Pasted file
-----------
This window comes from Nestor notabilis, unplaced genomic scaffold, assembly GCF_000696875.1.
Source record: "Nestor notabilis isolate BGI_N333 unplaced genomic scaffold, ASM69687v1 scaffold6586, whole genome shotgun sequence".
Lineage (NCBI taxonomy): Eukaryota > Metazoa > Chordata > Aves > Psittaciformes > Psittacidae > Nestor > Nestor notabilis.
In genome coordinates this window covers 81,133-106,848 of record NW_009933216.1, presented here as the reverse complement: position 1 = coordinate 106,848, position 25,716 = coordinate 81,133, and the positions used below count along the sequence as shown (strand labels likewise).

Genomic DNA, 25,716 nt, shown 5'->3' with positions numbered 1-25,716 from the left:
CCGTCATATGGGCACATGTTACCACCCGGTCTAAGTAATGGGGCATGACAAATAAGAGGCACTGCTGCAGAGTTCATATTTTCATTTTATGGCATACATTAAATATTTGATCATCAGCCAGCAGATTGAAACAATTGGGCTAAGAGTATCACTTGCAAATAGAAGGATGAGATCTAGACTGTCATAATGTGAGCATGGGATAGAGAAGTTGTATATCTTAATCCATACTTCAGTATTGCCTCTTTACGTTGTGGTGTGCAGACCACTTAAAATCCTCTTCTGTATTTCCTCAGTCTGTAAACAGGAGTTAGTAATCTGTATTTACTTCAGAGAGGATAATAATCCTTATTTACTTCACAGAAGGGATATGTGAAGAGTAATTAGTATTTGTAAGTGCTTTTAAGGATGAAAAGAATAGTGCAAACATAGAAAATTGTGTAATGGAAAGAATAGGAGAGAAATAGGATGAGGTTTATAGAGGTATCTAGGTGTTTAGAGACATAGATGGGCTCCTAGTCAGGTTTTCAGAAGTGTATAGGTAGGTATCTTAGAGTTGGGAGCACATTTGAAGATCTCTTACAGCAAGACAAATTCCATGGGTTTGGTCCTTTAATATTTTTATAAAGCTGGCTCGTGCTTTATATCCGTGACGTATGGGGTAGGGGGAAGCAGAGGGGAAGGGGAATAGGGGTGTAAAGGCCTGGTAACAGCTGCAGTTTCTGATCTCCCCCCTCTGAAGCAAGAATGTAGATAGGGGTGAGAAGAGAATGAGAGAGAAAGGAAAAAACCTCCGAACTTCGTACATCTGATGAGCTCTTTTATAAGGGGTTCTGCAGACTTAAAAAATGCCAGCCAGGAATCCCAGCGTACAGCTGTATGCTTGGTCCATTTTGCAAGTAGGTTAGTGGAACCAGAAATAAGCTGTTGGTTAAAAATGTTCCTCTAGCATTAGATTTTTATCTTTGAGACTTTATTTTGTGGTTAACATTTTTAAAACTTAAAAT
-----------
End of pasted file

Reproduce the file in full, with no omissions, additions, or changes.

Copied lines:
This window comes from Nestor notabilis, unplaced genomic scaffold, assembly GCF_000696875.1.
Source record: "Nestor notabilis isolate BGI_N333 unplaced genomic scaffold, ASM69687v1 scaffold6586, whole genome shotgun sequence".
Lineage (NCBI taxonomy): Eukaryota > Metazoa > Chordata > Aves > Psittaciformes > Psittacidae > Nestor > Nestor notabilis.
In genome coordinates this window covers 81,133-106,848 of record NW_009933216.1, presented here as the reverse complement: position 1 = coordinate 106,848, position 25,716 = coordinate 81,133, and the positions used below count along the sequence as shown (strand labels likewise).

Genomic DNA, 25,716 nt, shown 5'->3' with positions numbered 1-25,716 from the left:
CCGTCATATGGGCACATGTTACCACCCGGTCTAAGTAATGGGGCATGACAAATAAGAGGCACTGCTGCAGAGTTCATATTTTCATTTTATGGCATACATTAAATATTTGATCATCAGCCAGCAGATTGAAACAATTGGGCTAAGAGTATCACTTGCAAATAGAAGGATGAGATCTAGACTGTCATAATGTGAGCATGGGATAGAGAAGTTGTATATCTTAATCCATACTTCAGTATTGCCTCTTTACGTTGTGGTGTGCAGACCACTTAAAATCCTCTTCTGTATTTCCTCAGTCTGTAAACAGGAGTTAGTAATCTGTATTTACTTCAGAGAGGATAATAATCCTTATTTACTTCACAGAAGGGATATGTGAAGAGTAATTAGTATTTGTAAGTGCTTTTAAGGATGAAAAGAATAGTGCAAACATAGAAAATTGTGTAATGGAAAGAATAGGAGAGAAATAGGATGAGGTTTATAGAGGTATCTAGGTGTTTAGAGACATAGATGGGCTCCTAGTCAGGTTTTCAGAAGTGTATAGGTAGGTATCTTAGAGTTGGGAGCACATTTGAAGATCTCTTACAGCAAGACAAATTCCATGGGTTTGGTCCTTTAATATTTTTATAAAGCTGGCTCGTGCTTTATATCCGTGACGTATGGGGTAGGGGGAAGCAGAGGGGAAGGGGAATAGGGGTGTAAAGGCCTGGTAACAGCTGCAGTTTCTGATCTCCCCCCTCTGAAGCAAGAATGTAGATAGGGGTGAGAAGAGAATGAGAGAGAAAGGAAAAAACCTCCGAACTTCGTACATCTGATGAGCTCTTTTATAAGGGGTTCTGCAGACTTAAAAAATGCCAGCCAGGAATCCCAGCGTACAGCTGTATGCTTGGTCCATTTTGCAAGTAGGTTAGTGGAACCAGAAATAAGCTGTTGGTTAAAAATGTTCCTCTAGCATTAGATTTTTATCTTTGAGACTTTATTTTGTGGTTAACATTTTTAAAACTTAAAAT